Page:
Phil is back from Hawaii and bringing with him observations about how the islands AND America have changed since he last visited the spots he traveled to (24 and 36 years ago respectively). He and Dean bring back “What We’re Reading” after a lengthy absence, and the discussion of books will lead to discussions of comedy, the Golden Age of Radio, watercolor painting and YouTube instructional videos! In “Celebrity Deaths”, an Oscar-nominated star of M*A*S*H, one of the greatest comedy movie directors of all time, and the “Queen of Funk” all get remembered. The show concludes with an analysis of Sunday night’s Screen Actors Guild awards. What do the Film winners portend for the forthcoming Oscars, and whom did Phil and Dean vote for in these award categories? All that, plus what non-nominated film might be one of the very best of 2021?

This week’s episode is a very unusual installment, even by our very unusual standards! Part 1 features Dean and Phil continuing their discussion of last week about the future of awards shows in general, and the Oscars in particular, while paying tribute to two great films from last year that went overlooked by the Academy: David Lowery’s The Green Knight and Rebecca Hall’s Passing. And because Phil is on his long-delayed honeymoon, Dean will spend part 2 interviewing one of his key collaborators on his “Scared & Alone” show, the Gentleman Psychic, Richard-Lael Lillard!

Since it is Valentine’s Day, it’s only fitting that Dean and Phil are offering up a show that is nothing less than a love letter to movies, movie-going AND great comedic acting on television! In addition to a great story about Howard (“Dr. Johnny Fever”) Hesseman that involves the legendary Jack (“Dragnet”) Webb, and analysis of a handful of nominated films, shows and performances, Dean and Phil also engage in free-wheeling discussion about how we judge film and TV, how these works are consumed and what awards shows need to be moving forward. All that, plus a legend of visual effects and the Queen of Italian Cinema both get remembered in “Celebrity Deaths”.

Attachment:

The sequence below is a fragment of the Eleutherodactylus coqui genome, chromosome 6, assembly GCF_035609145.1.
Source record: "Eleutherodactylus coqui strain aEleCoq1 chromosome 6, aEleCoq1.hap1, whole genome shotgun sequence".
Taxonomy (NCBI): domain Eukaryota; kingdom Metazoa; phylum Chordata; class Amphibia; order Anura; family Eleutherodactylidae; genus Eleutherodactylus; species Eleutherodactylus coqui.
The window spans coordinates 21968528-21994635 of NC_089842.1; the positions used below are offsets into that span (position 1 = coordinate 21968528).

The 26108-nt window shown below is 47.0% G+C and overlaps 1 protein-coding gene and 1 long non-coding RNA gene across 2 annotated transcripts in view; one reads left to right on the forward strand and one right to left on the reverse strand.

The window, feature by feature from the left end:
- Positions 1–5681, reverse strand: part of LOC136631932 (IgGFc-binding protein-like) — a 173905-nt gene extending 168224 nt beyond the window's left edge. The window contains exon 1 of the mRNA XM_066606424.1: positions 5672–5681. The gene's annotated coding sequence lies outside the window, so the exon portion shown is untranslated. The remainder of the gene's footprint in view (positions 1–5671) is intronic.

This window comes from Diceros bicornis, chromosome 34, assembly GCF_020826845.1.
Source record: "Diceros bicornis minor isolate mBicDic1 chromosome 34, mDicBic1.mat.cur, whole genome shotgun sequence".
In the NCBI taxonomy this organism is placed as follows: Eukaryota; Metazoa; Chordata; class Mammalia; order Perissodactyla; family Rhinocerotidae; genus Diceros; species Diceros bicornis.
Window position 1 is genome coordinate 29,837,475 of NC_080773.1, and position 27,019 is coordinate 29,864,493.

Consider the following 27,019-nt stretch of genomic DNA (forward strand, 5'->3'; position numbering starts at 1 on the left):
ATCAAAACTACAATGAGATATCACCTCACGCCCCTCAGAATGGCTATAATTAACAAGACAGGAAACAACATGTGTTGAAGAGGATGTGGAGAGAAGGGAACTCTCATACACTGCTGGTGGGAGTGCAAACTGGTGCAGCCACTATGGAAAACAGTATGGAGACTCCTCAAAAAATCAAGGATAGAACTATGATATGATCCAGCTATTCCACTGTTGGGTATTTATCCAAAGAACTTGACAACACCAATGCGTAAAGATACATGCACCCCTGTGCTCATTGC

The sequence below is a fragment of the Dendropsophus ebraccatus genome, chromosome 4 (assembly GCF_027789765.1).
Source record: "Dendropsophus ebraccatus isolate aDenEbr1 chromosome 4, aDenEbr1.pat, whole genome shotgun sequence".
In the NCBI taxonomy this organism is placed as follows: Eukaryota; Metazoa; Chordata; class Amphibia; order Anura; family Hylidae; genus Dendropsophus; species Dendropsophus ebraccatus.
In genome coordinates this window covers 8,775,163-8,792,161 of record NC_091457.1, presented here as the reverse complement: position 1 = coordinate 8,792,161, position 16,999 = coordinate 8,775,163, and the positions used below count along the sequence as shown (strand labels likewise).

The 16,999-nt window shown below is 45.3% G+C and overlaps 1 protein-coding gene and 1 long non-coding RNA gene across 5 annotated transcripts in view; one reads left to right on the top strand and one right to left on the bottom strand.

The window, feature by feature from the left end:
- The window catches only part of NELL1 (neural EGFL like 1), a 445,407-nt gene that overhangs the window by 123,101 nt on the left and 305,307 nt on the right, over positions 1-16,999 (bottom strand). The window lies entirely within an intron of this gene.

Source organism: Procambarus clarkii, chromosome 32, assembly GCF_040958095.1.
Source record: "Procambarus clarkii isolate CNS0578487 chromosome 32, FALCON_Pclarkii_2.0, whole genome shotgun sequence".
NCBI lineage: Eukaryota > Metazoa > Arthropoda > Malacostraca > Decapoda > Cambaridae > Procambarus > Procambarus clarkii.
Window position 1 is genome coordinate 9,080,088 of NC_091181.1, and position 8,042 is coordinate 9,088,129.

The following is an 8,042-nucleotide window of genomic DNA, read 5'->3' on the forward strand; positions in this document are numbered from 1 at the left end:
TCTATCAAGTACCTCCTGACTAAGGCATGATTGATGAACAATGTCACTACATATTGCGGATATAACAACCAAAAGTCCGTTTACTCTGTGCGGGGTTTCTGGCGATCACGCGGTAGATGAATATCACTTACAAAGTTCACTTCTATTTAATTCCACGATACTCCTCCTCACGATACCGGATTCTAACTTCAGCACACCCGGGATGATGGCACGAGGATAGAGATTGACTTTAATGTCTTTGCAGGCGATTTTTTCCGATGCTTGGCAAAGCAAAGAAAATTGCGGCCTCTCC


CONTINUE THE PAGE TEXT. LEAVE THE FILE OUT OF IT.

Season 1 of YOUR Chillpak Hollywood Hour ended in November of 2019 after 652 episodes. Season 2 ended last week after 113 episodes. This week, Dean Haglund and Phil Leirness launch Season 3 as they make the move to Subspace Radio! They will “re-set” their topics, bringing back the “Explanation of the Week” while discussing something called the “Gell-Mann amnesia effect” and the “Wingnut of the Week” while discussing sci-fi novelist and filmmaker Michael Crichton. In “Celebrity Deaths”, they will remember the legendary improviser who played “Dr. Johnny Fever”. All that, plus a deep dive into what made season 2 of “Ted Lasso” so divisive for viewers and a big award hopeful this Oscar season: Aaron Sorkin’s Being the Ricardos.